1992
Because of the vagueness and ambiguity of Japanese contracts, Nintendo was able to worm its way out of the previous agreement it had reached with Sony, and continued to work with Philips. At the January 1992 CES show, Nintendo announced that they were abandoning their partnership with Sony. The joint Philips-Nintendo SNES add on would be released by Christmas. But with the advent of the Super FX chip for the Super Nintendo, they decided to delay the add on so they could upgrade it. The release date of the CD add on was changed to 1993. Sony began to help Sega produce games for its Mega CD drive. Around this time, Nintendo gave permission to Philips to use some of their franchise characters in some games on their CD-i platform. The CD-i format was a standard developed by Sony and Philips in the mid-80s. Many models of CD-i players were released by various companies, but Philips ended up being the major backer of the system. This "imagination machine" cost a whopping $1000, and sold pretty slowly. Since Philips's CD-i platform was not selling well, Nintendo decided to downplay their software partnership with Philips. Instead of creating CD-i compatible games themselves, they gave Philips the license to create a set number of CD-i games starring Nintendo franchise characters: Mario and Zelda.
Certain companies began to grow tired of the lack of a unified CD-ROM standard. As part of an attempt to create an industry-wide standard, Nintendo consented to work out its disagreements with Sony in October 1992. This way, Sony, Nintendo, and Philips would all be using the same standard. Nintendo's negotiations with Sony resulted in an altered licensing agreement that would be more favorable to Nintendo. Nintendo got the rights to control and license all game software (on both consoles), and Sony would control all non-game software. (This agreement was made while Nintendo was still cooperating with Philips.)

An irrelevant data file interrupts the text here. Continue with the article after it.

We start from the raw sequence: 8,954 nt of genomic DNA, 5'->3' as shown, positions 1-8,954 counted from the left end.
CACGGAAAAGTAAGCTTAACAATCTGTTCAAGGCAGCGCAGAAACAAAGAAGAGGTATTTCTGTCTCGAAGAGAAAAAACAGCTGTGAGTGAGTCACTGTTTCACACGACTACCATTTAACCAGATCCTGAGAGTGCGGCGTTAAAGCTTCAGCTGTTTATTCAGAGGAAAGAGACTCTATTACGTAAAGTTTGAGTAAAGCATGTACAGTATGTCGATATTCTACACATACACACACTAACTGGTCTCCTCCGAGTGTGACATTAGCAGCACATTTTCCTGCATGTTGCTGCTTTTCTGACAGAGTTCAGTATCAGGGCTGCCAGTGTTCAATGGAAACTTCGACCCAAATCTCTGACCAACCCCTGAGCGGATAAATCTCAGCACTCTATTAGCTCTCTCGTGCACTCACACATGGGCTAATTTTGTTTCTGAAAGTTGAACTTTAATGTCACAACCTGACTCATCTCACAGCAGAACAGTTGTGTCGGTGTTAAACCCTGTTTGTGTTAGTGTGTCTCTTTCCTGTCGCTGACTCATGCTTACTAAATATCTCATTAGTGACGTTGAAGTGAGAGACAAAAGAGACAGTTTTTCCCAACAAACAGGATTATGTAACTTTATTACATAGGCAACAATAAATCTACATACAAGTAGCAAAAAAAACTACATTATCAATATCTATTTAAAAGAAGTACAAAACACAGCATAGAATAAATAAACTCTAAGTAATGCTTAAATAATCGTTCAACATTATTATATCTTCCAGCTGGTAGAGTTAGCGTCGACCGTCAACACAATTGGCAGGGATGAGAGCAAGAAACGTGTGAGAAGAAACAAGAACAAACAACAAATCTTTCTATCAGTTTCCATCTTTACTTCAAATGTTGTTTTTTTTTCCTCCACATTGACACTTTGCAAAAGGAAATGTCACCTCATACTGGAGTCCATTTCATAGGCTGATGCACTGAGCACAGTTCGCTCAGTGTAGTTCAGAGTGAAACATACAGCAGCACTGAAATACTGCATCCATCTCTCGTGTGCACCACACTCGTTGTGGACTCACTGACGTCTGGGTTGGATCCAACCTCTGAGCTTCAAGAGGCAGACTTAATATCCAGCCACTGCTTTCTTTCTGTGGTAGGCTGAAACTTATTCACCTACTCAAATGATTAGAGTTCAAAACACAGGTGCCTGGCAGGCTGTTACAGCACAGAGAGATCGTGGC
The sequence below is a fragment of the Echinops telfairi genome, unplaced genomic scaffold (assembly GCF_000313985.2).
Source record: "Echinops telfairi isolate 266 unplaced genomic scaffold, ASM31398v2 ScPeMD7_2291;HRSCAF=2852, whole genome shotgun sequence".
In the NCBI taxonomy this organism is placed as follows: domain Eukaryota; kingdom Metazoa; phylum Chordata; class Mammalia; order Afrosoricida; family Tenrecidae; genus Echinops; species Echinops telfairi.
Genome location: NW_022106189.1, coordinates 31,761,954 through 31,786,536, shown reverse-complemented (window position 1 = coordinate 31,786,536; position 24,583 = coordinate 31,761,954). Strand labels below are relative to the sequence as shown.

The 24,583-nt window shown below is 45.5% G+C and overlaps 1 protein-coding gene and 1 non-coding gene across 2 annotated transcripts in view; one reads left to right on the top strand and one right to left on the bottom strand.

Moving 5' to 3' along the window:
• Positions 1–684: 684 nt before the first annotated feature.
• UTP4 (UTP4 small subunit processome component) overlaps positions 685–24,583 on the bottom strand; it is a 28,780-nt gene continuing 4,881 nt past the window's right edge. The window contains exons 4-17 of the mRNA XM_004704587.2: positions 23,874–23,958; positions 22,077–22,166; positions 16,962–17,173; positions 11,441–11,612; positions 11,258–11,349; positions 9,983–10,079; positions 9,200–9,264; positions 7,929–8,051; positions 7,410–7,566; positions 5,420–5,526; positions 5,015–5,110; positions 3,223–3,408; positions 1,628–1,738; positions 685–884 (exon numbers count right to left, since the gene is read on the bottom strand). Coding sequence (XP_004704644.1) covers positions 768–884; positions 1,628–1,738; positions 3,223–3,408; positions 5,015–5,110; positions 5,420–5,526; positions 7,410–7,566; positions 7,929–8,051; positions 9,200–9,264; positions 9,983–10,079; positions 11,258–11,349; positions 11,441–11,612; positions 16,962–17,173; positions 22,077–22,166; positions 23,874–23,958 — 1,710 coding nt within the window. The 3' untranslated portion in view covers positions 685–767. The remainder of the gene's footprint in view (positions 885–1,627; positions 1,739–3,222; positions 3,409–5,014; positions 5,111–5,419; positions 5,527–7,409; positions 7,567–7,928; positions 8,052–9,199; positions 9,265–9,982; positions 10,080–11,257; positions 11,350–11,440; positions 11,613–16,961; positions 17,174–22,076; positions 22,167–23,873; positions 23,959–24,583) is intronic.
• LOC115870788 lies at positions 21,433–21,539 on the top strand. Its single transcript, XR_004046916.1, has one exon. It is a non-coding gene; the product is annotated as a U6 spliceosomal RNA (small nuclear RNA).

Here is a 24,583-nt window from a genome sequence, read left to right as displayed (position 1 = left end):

It seems that Nintendo's strategy with Sony had worked. Sony itself commented that: "We concluded that we had to ally ourselves with Nintendo when we saw that it was going to be the 16-bit winner. We wanted access to all those Nintendo players." Philips joined the project, so now Nintendo, Philips, and Sony were all cooperating to develop a NEW add on, the SNES Nintendo Disk, also known as the Philips CD-ROM XA. Nintendo, however, began to notice that other CD-ROM based consoles were not doing very well. Since Nintendo was poised to profit more from the cartridge model, they began to shrink away from the CD-ROM format.

1993
In early 1993, Nintendo announced more details on their SNES CD add on. It was to be called the Super Nintendo ND (Nintendo Disk), and would have a 32-bit CPU to aid the SNES's original CPU. Its CDs would contain up to 540 MB of data, and games released for the format would probably be compatible with one of Philips' machines, probably the CD-i. The price was still $200, and the release date was set to Autumn 1993. Nintendo promised to show the CD addon at the CES show later the same year. Later, the release date was changed to early 1994. When the CES show came around, Nintendo didn't show the CD system at all, only new SNES games. Later that year, Nintendo announced that they were not going to release the CD system at all. The market was not ready for a CD-ROM system, and there were piracy concerns. Nintendo's abandonment of the project, of course, led Sony to develop the PlayStation on their own, and release it with great success in 1994.
But Philips had been developing Mario and Zelda games, and still intended to release them. "Link: The Faces of Evil" and "Zelda: The Wand of Gamelon" were released simultaneously for the CD-i platform in 1993. Most who played the games hated them. The third Zelda game, "Zelda's Adventure," was finally released two years later. Though a little better, it did not sell well, since its reputation was tainted by the previous two games.